Those who are troubled and made nervous by the discussion of slavery, and wish never to hear about it are not put into this state because they have no feeling for the slave, but because they find it necessary to work with a distinct idea that they must accomplish something, as they show when you ask them to give money to buy one of these poor sufferers. How willingly they will do this! And yet in their hearts they may have been wanting in that true sympathy which, in the sight of God, makes this purchase a dreadful comment on the relation of his children one to the other.
“Why,” we are asked, “do you say we may have been wanting in true sympathy for the slaves?” Because we believe a true sympathy for their condition would leave no desire to criticize any sincere efforts to help them out of their despair, but would gladly join in the work, with the prayer that God would order it for the right.
When we feel called upon to do something, the nerves take their appointed place, and give us the power to accomplish what we desire to do; and then they become sources of pleasure, and not of pain. To bear one another’s burdens came from the lips of Jesus. Did not his life show us how to do this? When he called the leper to him, had not his heart overflowed with love and compassion and the thought that this too is a child of God, would he not have felt nervous, and questioned the prudence and propriety of touching him?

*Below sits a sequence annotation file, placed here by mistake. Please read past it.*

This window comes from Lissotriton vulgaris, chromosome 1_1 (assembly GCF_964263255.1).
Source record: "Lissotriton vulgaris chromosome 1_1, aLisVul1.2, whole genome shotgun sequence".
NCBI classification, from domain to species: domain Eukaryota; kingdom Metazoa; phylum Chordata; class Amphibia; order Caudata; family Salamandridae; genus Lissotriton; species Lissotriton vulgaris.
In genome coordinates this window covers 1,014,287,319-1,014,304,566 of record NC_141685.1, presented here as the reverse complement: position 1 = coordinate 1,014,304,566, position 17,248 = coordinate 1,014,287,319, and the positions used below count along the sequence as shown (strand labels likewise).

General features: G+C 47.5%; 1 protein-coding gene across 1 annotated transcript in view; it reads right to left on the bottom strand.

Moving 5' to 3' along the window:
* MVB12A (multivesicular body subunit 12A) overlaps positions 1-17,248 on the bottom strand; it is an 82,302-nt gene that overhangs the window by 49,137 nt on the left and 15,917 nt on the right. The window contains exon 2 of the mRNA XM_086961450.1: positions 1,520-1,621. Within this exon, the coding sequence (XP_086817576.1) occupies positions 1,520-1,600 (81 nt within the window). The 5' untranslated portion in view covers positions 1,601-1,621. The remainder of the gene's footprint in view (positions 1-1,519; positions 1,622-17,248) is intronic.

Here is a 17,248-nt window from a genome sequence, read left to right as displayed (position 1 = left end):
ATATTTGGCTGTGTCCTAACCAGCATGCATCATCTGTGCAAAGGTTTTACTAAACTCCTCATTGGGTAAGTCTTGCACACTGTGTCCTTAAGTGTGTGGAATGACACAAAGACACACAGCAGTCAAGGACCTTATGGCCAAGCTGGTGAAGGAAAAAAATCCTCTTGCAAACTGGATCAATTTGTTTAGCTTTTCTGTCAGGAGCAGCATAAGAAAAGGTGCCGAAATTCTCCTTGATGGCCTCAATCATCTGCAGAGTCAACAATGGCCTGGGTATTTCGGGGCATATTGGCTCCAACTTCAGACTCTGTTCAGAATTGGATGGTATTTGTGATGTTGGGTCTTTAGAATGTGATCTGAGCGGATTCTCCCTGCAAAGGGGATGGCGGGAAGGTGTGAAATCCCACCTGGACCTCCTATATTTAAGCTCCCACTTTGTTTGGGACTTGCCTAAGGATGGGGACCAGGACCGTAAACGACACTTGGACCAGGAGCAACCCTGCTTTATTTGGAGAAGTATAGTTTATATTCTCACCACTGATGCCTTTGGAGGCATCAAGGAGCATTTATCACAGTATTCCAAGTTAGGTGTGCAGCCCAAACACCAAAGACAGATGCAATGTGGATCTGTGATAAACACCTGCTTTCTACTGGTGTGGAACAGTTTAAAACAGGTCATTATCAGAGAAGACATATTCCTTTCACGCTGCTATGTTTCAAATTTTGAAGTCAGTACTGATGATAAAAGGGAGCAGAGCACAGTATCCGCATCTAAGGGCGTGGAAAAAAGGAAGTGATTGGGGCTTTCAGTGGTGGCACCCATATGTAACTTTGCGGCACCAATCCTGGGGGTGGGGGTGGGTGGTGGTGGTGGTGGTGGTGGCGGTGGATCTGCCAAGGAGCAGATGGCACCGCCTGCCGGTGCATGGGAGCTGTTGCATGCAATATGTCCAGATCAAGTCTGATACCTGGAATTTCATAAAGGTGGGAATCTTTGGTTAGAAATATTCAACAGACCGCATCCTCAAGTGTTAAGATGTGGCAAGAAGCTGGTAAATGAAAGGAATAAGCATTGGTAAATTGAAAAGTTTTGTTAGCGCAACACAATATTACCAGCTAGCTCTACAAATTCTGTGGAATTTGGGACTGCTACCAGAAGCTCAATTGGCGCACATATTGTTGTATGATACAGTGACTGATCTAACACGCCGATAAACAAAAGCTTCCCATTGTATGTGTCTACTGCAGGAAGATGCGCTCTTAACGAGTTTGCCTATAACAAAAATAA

The circumstance of the complexion and conformation of the slaves, added to their long history of degradation, influences unconsciously, we think, the feelings and judgment of those who do no sympathize with the advocates of their cause. These objectors find it easy enough to see the mistakes that are made in the means used, and in the mode of doing the work. Doubtless there is some ground for these objections, so keenly perceived; but we think the fares in this field can safely be left. When some delicate woman, brought up in the refinements of life, visits the hovel of the poor drunkard, and sees the object of her charity so disfigured that hardly a trace of humanity is left, she, all the more, longs to bring back the soul to this degraded temple, that it may again assert its origin. Her heart does not grow cold by criticism, but burns with a new desire, at the sight of this ruin, to do something to restore this fallen one. But this poor creature is white; hence her ears are quick to hear any suggestions to break the sinful chains that bind him to the earth. She does not ask herself to what country he belongs; she knows he is a child of God, and that is enough. But the poor negro whose dark skin we are unaccustomed to, whose chains are riveted by the hand of the white man, whose degradation is compelled by the avarice of selfishness, must be pleaded for, must be reasoned about, before we can penetrate the prejudice that hardens the heart against him — a prejudice which blinds the eye of justice, and makes us forget that this too is a child of God; and one whom, could the curtain be raised, perhaps we should see nearer the throne of grace than, in our short-sightedness, we imagined. By whose fiat did this dark skin come into the world? Are we to question the wisdom of his existence? Are we to judge the Almighty?